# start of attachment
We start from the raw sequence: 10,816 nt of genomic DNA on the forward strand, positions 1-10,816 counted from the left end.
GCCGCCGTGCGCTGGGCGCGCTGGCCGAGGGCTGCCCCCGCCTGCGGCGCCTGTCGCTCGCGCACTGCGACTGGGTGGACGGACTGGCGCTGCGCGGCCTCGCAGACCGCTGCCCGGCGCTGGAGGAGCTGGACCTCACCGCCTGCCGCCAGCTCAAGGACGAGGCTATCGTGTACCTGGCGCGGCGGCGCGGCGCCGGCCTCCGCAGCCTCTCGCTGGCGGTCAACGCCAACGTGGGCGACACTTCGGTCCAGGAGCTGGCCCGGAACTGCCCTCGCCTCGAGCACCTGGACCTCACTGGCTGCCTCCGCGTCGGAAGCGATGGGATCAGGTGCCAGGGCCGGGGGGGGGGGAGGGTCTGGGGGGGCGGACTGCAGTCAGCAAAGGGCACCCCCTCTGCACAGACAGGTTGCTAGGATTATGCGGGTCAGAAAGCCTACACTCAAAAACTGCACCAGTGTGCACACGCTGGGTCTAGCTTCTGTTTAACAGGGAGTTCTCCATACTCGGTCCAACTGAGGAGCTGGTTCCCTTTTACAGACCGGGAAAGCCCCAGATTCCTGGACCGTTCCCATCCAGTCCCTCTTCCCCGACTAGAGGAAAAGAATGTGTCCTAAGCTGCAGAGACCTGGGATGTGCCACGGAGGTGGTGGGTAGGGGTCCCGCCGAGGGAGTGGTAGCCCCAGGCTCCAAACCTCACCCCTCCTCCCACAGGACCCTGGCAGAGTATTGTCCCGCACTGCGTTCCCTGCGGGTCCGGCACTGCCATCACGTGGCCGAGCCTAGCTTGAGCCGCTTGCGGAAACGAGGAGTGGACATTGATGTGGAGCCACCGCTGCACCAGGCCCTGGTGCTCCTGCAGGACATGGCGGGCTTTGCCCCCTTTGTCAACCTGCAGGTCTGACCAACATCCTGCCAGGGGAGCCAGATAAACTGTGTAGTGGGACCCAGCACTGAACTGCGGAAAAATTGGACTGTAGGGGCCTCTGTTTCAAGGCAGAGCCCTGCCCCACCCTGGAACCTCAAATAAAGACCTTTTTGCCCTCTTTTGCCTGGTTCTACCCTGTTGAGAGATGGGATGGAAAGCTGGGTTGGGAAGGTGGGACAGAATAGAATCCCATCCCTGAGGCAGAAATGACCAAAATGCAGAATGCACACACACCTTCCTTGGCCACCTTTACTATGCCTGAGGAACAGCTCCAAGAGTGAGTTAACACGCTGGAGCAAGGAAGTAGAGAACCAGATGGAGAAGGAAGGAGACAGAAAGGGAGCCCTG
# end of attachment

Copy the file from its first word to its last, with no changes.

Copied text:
We start from the raw sequence: 10,816 nt of genomic DNA on the forward strand, positions 1-10,816 counted from the left end.
GCCGCCGTGCGCTGGGCGCGCTGGCCGAGGGCTGCCCCCGCCTGCGGCGCCTGTCGCTCGCGCACTGCGACTGGGTGGACGGACTGGCGCTGCGCGGCCTCGCAGACCGCTGCCCGGCGCTGGAGGAGCTGGACCTCACCGCCTGCCGCCAGCTCAAGGACGAGGCTATCGTGTACCTGGCGCGGCGGCGCGGCGCCGGCCTCCGCAGCCTCTCGCTGGCGGTCAACGCCAACGTGGGCGACACTTCGGTCCAGGAGCTGGCCCGGAACTGCCCTCGCCTCGAGCACCTGGACCTCACTGGCTGCCTCCGCGTCGGAAGCGATGGGATCAGGTGCCAGGGCCGGGGGGGGGGGAGGGTCTGGGGGGGCGGACTGCAGTCAGCAAAGGGCACCCCCTCTGCACAGACAGGTTGCTAGGATTATGCGGGTCAGAAAGCCTACACTCAAAAACTGCACCAGTGTGCACACGCTGGGTCTAGCTTCTGTTTAACAGGGAGTTCTCCATACTCGGTCCAACTGAGGAGCTGGTTCCCTTTTACAGACCGGGAAAGCCCCAGATTCCTGGACCGTTCCCATCCAGTCCCTCTTCCCCGACTAGAGGAAAAGAATGTGTCCTAAGCTGCAGAGACCTGGGATGTGCCACGGAGGTGGTGGGTAGGGGTCCCGCCGAGGGAGTGGTAGCCCCAGGCTCCAAACCTCACCCCTCCTCCCACAGGACCCTGGCAGAGTATTGTCCCGCACTGCGTTCCCTGCGGGTCCGGCACTGCCATCACGTGGCCGAGCCTAGCTTGAGCCGCTTGCGGAAACGAGGAGTGGACATTGATGTGGAGCCACCGCTGCACCAGGCCCTGGTGCTCCTGCAGGACATGGCGGGCTTTGCCCCCTTTGTCAACCTGCAGGTCTGACCAACATCCTGCCAGGGGAGCCAGATAAACTGTGTAGTGGGACCCAGCACTGAACTGCGGAAAAATTGGACTGTAGGGGCCTCTGTTTCAAGGCAGAGCCCTGCCCCACCCTGGAACCTCAAATAAAGACCTTTTTGCCCTCTTTTGCCTGGTTCTACCCTGTTGAGAGATGGGATGGAAAGCTGGGTTGGGAAGGTGGGACAGAATAGAATCCCATCCCTGAGGCAGAAATGACCAAAATGCAGAATGCACACACACCTTCCTTGGCCACCTTTACTATGCCTGAGGAACAGCTCCAAGAGTGAGTTAACACGCTGGAGCAAGGAAGTAGAGAACCAGATGGAGAAGGAAGGAGACAGAAAGGGAGCCCTG